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Let all that I am wait quietly before God, for my hope is in him.  Psalm 62:5 (NLT)

I wish you well.

Sandy

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I Want To Be A Part Of The Story

by Sandy Kirby Quandt

This time of year is a flurry of activity with plays, music performances, Nativity reenactments, and stories galore. Seems everyone wants to be a part of the story of Jesus’ birth.

The Christmas before Pie’s fifth birthday he was a shepherd in the church Christmas program. He knew his part, and the parts of everyone else in the play. When the teen next to Pie forgot his part at one point of the performance, Pie nudged him with his elbow and said, “It’s your turn.” And fed the boy his lines. Too cute.

 

While we want to be a part of telling the story of Jesus’ birth through plays, concerts, and stories, I wonder. Are we equally excited to be a part of telling the story of Jesus’ life, death, and resurrection, and what that means to the world?

As the last days of the Apostle Peter’s life drew near, he made it his mission to remind his listeners of the truths he told them. He wanted to “wake them up with a reminder” so they would not forget the story of Peter’s life that was entwined with the life of Christ.

The words Peter preached were not cleverly contrived myths. They were eyewitness accounts of Christ’s majesty.

Peter warned the early believers not to become complacent. He warned them not to let the things of the world influence their life story. The same warnings hold true for followers of Jesus today, just as surely as they did when Peter spoke them.

Peter was an eyewitness to Jesus’ glory. He heard God say Jesus was God’s son in whom God was well pleased. Peter was part of Jesus’ story.

 

While we may not be a part of the Christmas pageant, we can be part of Jesus’ story by being eyewitnesses who share the story God is writing on our life with others. Our story is not cleverly contrived. It is the truth as God has shown it to us.

How are you a part of someone else’s story?

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I plan to keep on reminding you of these things even though you already know them and are really getting along quite well! 2 Peter 1:12 (TLB)

I wish you well,

Sandy

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Take That Leap of Faith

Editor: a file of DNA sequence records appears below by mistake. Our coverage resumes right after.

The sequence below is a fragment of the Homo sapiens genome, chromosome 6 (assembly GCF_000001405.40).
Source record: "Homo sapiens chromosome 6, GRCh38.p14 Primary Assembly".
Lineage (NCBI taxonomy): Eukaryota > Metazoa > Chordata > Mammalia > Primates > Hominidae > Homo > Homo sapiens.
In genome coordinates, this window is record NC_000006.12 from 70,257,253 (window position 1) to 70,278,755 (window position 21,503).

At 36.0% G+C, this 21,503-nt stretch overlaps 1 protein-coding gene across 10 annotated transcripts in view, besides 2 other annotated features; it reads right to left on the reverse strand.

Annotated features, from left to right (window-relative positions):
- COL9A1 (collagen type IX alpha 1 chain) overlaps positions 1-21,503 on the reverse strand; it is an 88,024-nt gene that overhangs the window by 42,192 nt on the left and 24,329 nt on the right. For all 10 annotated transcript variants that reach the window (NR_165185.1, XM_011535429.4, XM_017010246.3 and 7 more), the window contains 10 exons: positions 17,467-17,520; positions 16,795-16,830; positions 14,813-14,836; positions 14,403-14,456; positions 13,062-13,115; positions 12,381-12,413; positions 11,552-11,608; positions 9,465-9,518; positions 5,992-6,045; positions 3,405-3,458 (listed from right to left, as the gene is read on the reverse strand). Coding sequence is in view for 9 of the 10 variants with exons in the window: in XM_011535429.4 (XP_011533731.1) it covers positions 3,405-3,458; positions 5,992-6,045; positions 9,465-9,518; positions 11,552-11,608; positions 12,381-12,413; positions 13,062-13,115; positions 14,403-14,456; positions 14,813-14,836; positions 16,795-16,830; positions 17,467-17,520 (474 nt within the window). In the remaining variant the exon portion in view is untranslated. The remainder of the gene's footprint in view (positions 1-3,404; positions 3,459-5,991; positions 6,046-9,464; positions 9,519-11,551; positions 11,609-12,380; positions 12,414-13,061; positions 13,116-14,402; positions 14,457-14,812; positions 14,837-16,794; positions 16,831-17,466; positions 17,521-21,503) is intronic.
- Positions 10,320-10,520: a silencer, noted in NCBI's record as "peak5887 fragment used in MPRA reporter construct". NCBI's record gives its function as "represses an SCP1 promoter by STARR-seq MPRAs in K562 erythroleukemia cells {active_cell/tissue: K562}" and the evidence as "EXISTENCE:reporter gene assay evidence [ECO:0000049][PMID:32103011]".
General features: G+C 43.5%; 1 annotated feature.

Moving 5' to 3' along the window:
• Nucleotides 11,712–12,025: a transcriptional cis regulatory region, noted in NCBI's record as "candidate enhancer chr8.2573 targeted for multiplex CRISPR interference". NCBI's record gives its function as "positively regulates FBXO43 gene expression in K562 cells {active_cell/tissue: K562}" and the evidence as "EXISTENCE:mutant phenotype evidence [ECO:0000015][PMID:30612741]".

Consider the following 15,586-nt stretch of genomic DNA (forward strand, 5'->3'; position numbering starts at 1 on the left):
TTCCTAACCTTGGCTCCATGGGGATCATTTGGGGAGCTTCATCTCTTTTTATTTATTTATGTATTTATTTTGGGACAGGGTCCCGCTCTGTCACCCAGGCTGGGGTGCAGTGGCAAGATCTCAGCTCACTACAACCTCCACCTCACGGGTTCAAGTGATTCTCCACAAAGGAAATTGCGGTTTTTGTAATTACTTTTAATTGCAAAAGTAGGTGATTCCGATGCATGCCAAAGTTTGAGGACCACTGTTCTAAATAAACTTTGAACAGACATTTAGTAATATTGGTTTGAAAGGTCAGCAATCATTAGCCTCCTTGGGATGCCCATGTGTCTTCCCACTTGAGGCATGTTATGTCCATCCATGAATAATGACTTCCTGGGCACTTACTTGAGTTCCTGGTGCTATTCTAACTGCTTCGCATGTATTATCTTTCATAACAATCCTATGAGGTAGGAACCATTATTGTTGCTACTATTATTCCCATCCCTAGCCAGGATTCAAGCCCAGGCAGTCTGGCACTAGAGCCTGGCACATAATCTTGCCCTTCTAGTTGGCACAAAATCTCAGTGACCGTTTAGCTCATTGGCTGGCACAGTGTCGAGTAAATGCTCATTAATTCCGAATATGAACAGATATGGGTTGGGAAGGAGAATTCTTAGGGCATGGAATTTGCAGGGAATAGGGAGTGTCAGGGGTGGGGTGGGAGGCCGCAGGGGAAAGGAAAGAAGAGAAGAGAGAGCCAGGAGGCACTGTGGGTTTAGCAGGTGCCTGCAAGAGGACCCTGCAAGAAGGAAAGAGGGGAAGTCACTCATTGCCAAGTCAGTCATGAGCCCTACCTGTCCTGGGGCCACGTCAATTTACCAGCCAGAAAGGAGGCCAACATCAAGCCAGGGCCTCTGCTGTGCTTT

courtesy pixabayby Sandy Kirby Quandt

Faith is a theme that runs through many of my blog posts. Maybe you’ve noticed. Abraham. Moses. Esther. To name a few.

During the Blue Ridge Mountains Christian Writers Conference last month, I spent time with other writers as we encouraged each other in our writer’s journey. For those who do not write, you may not understand how much faith it takes to believe God has called us to weave words together for him to use.

It’s a privilege that requires large quantities of faith.

The same amount of faith it takes any of us to accept the privilege God gives to use the abilities and skills he’s placed within us. It takes faith to make that incredible leap to step out and trust.

But you know what?

fearNo matter how fantastic the opportunity, facing the unknown can be frightening. Especially when doing so seems … crazy.

We might listen to Satan’s lies telling us we aren’t good enough.

Who are we kidding?

What have we got to offer?

Why do we think we’re capable?

It’ll be too difficult.

And on and on and on.

So this post is for all of us who need a little encouragement to step out in faith no matter courtesy pixabayhow crazy it may seem.

Encouragement to grab hold of all the marvelous things God has waiting for us and trust he knows what he’s doing when he calls us to be a part of his plan.

Am I the only one who struggles with a lack of confidence that can morph into a lack of faith that can become a lack of obedience when I face the unknown?

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What is faith? It is the confident assurance that something we want is going to happen. It is the certainty that what we hope for is waiting for us, even though we cannot see it up ahead. Hebrews 11:1 (TLB)

I wish you well.

Sandy